• You can have a good start for a short story, a novel or a play or creative writing just for fun. 
  • You can also use other resources such as a scrap book, even a photograph in conjunction with above artefacts, as suggested. 
  • It is a sure kick start for the determined souls.
To my fellow young writers!

Thanks to Zara Jasmine  

If you want to write a fantastic book, make sure you write something that you would read. That way you are getting in touch with your audience.

Thanks to Pooja  

Always be optimistic about your writing abilities. Don't worry about what others will think while you're writing. If you like your plot and the characters you've sketched in it, then somebody else with similar tastes will like it too.

So, happy writing!

Use of verbs

Thanks to Bayan Khatib  

Good writing includes strong verbs. Verbs carry the action of the story. Strong verbs create vivid and powerful writing. They also allow the writer to be less wordy. For example: instead of writing "spoke loudly" you can write "shouted" or "hollered." This way you relay the same message but with less words. Another example: instead of writing "held tightly" write "gripped." 

To create powerful writing you must use strong verbs. So, get creative and don't opt for the easy way out, which is to use a weak verb leaning on an adverb. 

Writer's bio: Bayan Khatib is the author of two books. Please visit her at  

For tips on how to help kids with writing skills, please visit:  


Thanks to Zinnia Marniel Bendayon  

You must have full confidence and express what you feel on writing an essay or a poem or whatsoever literature. You must also observe rules on the category you're in and don't think that you will lose or something bad will happen. Just trust in yourself and go for it.
Outline in advance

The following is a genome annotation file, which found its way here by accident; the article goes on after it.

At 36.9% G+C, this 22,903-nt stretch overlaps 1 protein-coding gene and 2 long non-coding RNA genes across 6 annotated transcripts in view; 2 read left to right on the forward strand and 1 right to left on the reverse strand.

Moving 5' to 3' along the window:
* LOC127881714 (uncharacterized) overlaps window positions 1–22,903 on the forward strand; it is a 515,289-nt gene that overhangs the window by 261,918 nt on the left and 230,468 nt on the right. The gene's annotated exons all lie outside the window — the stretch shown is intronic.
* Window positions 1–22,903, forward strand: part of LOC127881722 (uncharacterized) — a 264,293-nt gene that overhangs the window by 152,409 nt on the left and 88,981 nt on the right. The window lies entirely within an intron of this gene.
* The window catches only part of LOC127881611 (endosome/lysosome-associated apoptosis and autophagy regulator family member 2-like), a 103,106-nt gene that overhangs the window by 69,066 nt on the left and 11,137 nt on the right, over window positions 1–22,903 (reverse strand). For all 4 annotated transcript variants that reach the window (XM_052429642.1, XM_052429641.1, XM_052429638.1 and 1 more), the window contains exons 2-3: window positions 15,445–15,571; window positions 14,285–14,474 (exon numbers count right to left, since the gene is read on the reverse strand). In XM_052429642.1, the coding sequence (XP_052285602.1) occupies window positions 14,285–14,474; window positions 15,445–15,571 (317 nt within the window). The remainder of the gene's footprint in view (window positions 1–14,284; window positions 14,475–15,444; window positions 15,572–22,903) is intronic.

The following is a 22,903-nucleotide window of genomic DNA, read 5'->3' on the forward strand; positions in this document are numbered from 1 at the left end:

Thanks to Khalida Khan  

Prepare an outline for a story, and list the characters, and then work around it. Avoid very long sentences.
Various tips

Thanks to Emily Hanlon  

1. Point of View
2. Dialogue
3. Dramatic tension/Action
4. Mood
5. Flashback  

1. Point of view or who's story are you telling... POV puts you inside your main character's head, heart and gut -- you are seeing the world through the eyes of your character.  

2. Dialogue is one of the fastest ways into character and allows characters other than your POV character to reveal who they are. Letting the dialogue "roll" often offers up unexpected "what happens next?" and other surprises. Dialogue is a great way to show tension. Glance through at a novel. Most novels are anywhere between fifty and eighty percent dialogue. Think you can't write dialogue. You can. I promise. Why am I so sure? You talk, don't you? You can write dialogue. I've never worked with anyone who can't write dialogue, only with people who think they can't.  

3. Dramatic Tension/Action. You can't have a story without dramatic tension. There are many different ways to create dramatic tension, which can come from something outside the character or something internal.

4. Mood, some people call this description. Thinking mood instead of description is better because mood is character driven. How does your character see a scene? In other words, what the character sees is more important than what you as the writer want to describe.  

5. Flashback is a scene from the past that informs the present and tells the reader something important about the character. Once you are in the flashback, you are once again in scene. All of the above applies.

Thanks to K.A.McDicken  

Spent Euros347.14 in Feb'07 for an appraisal from Ink & Colors (sic). They have disappeared from the First Writers' list. Beware. It's a scam!
Make friends with the delete button

Thanks to Jill McDougall  

Make friends with the delete button. Why? Because good writing is tight writing. Iíve lost track of the number of editors and agents Iíve heard lately saying: I want a great story written sparely. 

What does this mean? It means you should say what you want to say using as few words as possible. This will force you to use only your sharpest images, your most engaging dialogue, your liveliest action.

Hereís a trick: Pretend that you have to fax your story to a publisher at $2.00 a word. Youíll quickly discover words, phrases, sentences and whole paragraphs that arenít vital to the story. If you find your ms shrunk to half its original size Ė donít panic, celebrate!! That means itís more tightly written and has a livelier pace. 

========================================Jill has published over a hundred books for children and is busily working on her next 100. Her latest novel is Jinxed! (published by Walker Books).